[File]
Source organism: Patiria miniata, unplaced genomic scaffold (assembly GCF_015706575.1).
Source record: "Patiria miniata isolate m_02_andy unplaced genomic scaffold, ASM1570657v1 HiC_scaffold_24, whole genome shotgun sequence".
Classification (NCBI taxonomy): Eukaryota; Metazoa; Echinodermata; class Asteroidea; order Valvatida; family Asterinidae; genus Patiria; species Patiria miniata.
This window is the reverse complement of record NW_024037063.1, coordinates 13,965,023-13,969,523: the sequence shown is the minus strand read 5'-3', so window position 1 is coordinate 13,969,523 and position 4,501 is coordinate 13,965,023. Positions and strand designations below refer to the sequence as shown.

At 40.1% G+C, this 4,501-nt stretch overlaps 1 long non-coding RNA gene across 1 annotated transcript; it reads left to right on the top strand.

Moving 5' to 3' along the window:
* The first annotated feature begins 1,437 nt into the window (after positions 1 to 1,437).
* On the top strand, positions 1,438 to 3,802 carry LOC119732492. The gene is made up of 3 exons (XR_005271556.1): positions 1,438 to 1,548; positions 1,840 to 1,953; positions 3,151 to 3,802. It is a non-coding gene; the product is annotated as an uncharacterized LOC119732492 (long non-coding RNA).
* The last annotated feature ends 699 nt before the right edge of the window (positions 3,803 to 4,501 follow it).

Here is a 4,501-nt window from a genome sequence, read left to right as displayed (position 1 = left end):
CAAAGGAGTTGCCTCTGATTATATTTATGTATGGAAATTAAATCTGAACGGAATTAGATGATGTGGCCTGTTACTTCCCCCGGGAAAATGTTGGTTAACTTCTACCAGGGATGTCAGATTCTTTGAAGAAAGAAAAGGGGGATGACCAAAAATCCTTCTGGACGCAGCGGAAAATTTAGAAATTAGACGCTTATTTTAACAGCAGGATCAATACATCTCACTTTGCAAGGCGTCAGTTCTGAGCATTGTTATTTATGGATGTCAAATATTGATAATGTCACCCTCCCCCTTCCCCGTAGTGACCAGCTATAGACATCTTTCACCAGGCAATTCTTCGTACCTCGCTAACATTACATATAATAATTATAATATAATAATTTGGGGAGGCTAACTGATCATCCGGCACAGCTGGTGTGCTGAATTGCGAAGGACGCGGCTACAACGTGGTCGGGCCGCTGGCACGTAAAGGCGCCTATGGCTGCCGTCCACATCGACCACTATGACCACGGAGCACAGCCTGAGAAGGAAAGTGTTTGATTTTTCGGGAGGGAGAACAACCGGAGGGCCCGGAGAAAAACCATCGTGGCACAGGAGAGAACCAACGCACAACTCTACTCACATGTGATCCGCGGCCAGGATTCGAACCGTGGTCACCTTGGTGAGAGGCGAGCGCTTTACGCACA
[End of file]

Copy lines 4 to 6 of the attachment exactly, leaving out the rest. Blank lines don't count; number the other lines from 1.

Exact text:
This window is the reverse complement of record NW_024037063.1, coordinates 13,965,023-13,969,523: the sequence shown is the minus strand read 5'-3', so window position 1 is coordinate 13,969,523 and position 4,501 is coordinate 13,965,023. Positions and strand designations below refer to the sequence as shown.

At 40.1% G+C, this 4,501-nt stretch overlaps 1 long non-coding RNA gene across 1 annotated transcript; it reads left to right on the top strand.

Moving 5' to 3' along the window: